According to the National Retail Foundation’s estimates, annual “shrink,”—industry terminology for loss due to retail theft—has climbed to a staggering $100 billion. Bloomberg’s John Gittelsohn reports:
It took just minutes for more than 20 thieves, clad in hoods and masks, to swarm the Nordstrom store in the Westfield Topanga shopping center and make off with $300,000 of handbags and other luxury items. A security guard was blasted in the face with bear spray, according to the Los Angeles Police Department, which dubbed it a “flash rob.”
It came just days after at least 30 suspects stole more than $400,000 in merchandise from an Yves Saint Laurent store at a mall in the Los Angeles suburb of Glendale and yet another incident when a gang nabbed armloads of Gucci bags from a Bloomingdale’s in Westfield Century City mall.
Fittingly for the Los Angeles area, the daylight raids captured on surveillance cameras and cellphones have gone viral — played repeatedly across social media and local television, and now forcing California Governor Gavin Newsom to take action. This week he awarded $267 million in grants to 55 local agencies to combat the crimes, with money slated for better surveillance technology and also to target criminals in blitz operations across the state.
“Enough with these brazen smash-and-grabs,” Newsom said in a statement. “When shameless criminals walk out of stores with stolen goods, they’ll walk straight into jails.”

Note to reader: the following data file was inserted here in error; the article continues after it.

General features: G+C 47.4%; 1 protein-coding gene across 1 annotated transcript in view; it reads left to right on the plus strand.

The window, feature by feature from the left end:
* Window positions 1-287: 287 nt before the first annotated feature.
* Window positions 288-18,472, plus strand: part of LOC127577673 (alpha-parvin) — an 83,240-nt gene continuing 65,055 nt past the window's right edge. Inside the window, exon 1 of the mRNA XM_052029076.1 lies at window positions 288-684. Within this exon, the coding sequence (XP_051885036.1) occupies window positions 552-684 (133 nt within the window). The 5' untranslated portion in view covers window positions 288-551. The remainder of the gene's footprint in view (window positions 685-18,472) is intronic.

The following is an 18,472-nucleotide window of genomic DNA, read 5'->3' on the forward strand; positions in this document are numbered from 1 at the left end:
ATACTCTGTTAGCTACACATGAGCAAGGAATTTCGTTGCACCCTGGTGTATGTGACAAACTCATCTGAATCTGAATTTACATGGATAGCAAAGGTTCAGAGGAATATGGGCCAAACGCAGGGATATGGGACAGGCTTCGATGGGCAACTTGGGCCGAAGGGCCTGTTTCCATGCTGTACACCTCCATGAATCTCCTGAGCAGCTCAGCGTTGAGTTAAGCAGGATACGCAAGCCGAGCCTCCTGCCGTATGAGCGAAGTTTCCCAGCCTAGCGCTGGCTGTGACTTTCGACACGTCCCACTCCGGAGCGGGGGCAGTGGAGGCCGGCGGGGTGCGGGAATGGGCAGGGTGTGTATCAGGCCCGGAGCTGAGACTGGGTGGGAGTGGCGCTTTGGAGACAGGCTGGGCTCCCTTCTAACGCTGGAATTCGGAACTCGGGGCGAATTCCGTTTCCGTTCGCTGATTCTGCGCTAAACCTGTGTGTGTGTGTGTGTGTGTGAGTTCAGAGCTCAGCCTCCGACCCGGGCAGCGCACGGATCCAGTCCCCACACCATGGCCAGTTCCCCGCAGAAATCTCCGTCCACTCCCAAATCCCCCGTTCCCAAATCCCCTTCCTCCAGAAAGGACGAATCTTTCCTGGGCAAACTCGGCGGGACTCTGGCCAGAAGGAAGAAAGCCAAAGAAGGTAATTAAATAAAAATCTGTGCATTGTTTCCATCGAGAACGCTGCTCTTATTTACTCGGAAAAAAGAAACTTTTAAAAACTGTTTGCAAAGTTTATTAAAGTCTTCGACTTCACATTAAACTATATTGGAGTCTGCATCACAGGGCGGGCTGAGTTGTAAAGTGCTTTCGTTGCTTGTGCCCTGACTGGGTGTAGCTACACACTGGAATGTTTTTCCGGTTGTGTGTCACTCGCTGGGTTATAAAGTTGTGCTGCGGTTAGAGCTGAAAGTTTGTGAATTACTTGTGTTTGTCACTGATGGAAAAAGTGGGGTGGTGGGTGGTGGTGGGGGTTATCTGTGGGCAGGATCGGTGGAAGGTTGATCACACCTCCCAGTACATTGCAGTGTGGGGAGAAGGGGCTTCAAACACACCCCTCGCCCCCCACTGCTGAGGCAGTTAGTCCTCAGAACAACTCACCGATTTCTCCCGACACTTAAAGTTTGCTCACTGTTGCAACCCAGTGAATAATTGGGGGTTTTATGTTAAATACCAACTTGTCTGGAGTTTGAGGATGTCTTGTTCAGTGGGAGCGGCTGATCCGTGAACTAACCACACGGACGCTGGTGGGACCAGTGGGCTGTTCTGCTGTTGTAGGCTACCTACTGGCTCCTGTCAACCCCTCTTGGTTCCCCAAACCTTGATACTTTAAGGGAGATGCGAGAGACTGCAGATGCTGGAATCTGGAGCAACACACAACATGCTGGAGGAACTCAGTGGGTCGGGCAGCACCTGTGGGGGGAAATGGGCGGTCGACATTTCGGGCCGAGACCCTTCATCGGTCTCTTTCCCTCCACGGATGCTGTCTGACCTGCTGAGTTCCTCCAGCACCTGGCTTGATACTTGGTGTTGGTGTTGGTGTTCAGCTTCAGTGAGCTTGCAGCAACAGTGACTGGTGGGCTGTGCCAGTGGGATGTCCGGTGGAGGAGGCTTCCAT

Approximately 30 thieves hit the Westfield Topanga Mall Nordstrom in a brazen mob-style smash-and-grab robbery over the weekend. Police say the crooks made off with $60,000 – $100,000 worth of merchandise https://t.co/6FqVh233On pic.twitter.com/WIdtZzBrVE
— ABC7 Eyewitness News (@ABC7) August 14, 2023
California isn’t alone in dealing with a surge in retail theft. The National Retail Federation estimates the cost of “shrink” and other inventory losses has climbed to almost $100 billion a year, ranging from small-time pilfering to Mafia-type cargo heists. Mentions of “theft” and “shrink” have more than doubled in company earnings calls since the first quarter of this year, according to a Bloomberg transcript analysis, with Dick’s Sporting Goods Inc. missing analysts’ estimates largely because of theft.
“Losses from theft are at historical highs, and I’d say, we find it unacceptable,” Erik B. Nordstrom, chief executive officer of the eponymous department store chain, said during an earnings call last month. “We’re looking at everything we can do to make our stores are safe and secure.”
Action Line: When progressive politicians refuse to enforce the law and instead give implicit support to rioting and looting, criminals pay attention. Get your gun and your training now. Protecting your family and your business may be up to you. Click here to subscribe to my free monthly Survive & Thrive letter.
E.J. Smith - Your Survival Guy
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